detecting occurrence of an overcurrent based on said motor current pulses, and in response, setting a reduced duty cycle which is less than said normal duty cycle, and using said reduced duty cycle to calculate said Duty value; and
filtering the result of said multiplying step to obtain said average value.
2. A method of deriving an average value of a signal comprising pulses and having a predetermined normal duty cycle, comprising the steps of:
A/D converting and sampling peak values of said pulses;
multiplying each said peak value by a Duty value which is related to the duty cycle of said signal;
filtering the result of said multiplying step; and
applying gain and offset calibration values to the result of said filtering step.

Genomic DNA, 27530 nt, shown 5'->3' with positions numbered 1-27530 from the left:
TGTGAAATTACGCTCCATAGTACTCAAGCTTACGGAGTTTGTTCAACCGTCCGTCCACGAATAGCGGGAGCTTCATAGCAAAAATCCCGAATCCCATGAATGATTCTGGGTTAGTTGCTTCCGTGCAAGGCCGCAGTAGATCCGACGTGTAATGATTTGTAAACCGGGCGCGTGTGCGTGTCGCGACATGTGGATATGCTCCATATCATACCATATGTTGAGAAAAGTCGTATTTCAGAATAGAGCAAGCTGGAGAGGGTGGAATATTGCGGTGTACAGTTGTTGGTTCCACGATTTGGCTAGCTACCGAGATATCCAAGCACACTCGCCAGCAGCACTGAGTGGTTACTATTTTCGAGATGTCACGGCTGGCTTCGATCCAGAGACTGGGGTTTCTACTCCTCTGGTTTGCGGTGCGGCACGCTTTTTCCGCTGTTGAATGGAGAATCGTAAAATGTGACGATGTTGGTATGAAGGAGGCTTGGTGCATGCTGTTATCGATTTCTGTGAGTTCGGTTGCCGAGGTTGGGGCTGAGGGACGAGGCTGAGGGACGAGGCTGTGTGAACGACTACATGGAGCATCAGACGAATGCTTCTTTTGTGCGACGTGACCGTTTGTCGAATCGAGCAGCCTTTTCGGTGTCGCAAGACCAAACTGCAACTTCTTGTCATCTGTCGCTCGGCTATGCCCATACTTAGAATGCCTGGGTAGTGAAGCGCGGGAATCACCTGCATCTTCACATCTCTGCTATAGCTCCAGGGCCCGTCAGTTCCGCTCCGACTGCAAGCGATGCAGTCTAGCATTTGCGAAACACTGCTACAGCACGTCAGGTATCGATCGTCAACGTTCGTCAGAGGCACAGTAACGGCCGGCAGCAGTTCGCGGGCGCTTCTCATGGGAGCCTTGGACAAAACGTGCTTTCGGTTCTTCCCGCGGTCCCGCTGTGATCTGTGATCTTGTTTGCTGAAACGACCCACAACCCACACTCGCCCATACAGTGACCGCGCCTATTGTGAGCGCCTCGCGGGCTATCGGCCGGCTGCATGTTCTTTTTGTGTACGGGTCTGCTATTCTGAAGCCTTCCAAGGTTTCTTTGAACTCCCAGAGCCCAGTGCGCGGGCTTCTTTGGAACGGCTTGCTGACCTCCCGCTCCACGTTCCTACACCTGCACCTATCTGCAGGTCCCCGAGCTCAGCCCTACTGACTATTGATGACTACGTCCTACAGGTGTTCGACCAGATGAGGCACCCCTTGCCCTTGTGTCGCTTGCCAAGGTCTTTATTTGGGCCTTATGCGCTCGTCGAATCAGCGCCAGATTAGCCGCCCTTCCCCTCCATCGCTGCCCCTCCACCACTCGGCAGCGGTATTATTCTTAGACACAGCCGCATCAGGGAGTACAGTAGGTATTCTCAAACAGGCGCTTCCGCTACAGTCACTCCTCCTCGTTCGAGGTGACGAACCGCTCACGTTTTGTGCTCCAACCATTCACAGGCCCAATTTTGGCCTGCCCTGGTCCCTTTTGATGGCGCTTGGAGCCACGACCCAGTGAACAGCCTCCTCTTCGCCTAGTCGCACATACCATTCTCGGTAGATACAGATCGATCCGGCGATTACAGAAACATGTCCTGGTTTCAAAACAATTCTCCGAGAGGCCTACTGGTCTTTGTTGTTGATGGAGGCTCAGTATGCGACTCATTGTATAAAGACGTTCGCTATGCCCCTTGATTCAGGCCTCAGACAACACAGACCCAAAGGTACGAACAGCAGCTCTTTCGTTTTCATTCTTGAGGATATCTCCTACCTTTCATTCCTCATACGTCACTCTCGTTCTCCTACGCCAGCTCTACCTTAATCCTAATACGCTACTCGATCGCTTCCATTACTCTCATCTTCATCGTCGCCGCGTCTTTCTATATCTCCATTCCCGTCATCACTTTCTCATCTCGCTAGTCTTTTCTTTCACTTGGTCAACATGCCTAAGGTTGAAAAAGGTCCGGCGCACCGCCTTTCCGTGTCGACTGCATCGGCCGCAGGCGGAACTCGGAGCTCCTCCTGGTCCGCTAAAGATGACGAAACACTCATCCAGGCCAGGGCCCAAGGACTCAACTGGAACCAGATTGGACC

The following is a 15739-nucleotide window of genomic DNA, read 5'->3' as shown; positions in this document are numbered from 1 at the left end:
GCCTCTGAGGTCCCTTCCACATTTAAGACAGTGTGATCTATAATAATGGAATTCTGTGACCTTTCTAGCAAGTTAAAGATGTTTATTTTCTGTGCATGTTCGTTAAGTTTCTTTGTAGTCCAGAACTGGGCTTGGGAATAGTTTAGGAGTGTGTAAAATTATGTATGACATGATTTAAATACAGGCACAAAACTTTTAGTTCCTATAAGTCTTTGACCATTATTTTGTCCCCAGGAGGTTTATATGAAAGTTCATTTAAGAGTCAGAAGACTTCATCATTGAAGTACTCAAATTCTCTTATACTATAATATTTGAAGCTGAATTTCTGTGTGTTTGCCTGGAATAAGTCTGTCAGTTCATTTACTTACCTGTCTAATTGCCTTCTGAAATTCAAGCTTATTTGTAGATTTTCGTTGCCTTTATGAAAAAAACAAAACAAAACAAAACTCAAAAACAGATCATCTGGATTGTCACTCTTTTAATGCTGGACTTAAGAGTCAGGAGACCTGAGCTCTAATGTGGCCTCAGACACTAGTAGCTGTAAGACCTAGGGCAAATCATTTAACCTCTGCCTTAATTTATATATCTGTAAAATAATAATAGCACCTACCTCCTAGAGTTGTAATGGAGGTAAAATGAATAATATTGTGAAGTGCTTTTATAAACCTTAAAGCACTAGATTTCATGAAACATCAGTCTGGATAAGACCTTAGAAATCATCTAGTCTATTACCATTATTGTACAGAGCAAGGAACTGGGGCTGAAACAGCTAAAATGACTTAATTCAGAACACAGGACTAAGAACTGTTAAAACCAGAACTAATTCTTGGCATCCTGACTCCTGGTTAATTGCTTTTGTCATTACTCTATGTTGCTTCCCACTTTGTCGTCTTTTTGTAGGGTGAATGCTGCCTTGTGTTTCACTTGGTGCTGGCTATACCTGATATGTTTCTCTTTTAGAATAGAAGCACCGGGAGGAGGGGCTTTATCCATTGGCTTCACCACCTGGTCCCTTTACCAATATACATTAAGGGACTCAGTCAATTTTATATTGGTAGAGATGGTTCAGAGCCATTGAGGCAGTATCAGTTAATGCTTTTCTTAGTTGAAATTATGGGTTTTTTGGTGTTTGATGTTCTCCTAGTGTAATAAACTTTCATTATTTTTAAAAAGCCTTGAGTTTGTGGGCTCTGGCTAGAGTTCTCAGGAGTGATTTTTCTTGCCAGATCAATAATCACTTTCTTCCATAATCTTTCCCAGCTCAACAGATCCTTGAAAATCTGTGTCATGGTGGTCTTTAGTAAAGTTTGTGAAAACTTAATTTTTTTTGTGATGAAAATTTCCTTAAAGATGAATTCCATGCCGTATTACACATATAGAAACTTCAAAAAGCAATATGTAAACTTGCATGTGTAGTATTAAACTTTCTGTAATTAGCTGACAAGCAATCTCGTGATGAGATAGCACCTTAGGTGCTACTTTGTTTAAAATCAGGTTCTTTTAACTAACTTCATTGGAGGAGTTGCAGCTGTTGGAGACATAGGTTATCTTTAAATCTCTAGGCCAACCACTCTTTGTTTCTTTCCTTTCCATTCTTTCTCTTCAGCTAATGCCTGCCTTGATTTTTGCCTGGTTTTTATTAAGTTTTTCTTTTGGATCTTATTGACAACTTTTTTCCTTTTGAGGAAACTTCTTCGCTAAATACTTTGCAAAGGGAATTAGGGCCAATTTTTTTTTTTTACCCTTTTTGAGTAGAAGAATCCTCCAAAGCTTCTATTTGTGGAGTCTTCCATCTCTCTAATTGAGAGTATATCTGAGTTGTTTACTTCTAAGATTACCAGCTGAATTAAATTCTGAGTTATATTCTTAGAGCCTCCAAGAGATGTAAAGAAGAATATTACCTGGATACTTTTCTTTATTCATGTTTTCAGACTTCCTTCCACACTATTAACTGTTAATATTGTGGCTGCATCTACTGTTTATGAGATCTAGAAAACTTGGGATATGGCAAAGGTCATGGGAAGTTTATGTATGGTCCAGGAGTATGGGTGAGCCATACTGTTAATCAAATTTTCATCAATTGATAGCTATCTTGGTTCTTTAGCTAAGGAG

3. A method of deriving an average value of a signal comprising pulses and having a predetermined normal duty cycle, comprising the steps of:
A/D converting and sampling peak values of said pulses;
multiplying each said peak value by a Duty value which is related to the duty cycle of said signal; and
filtering the result of said multiplying step;
wherein said Duty value is derived as follows:
if the present duty cycle of said pulses is said normal duty cycle, then said normal duty cycle is taken as said Duty value;
if the present duty cycle of said pulses is less than said normal duty cycle, then the quotient of the present duty cycle divided by the normal duty cycle is taken as said Duty value.
4. An apparatus for deriving an average value of a motor current signal comprising pulses and having a predetermined normal duty cycle, wherein said apparatus:
A/D converts and samples peak values of said motor current pulses;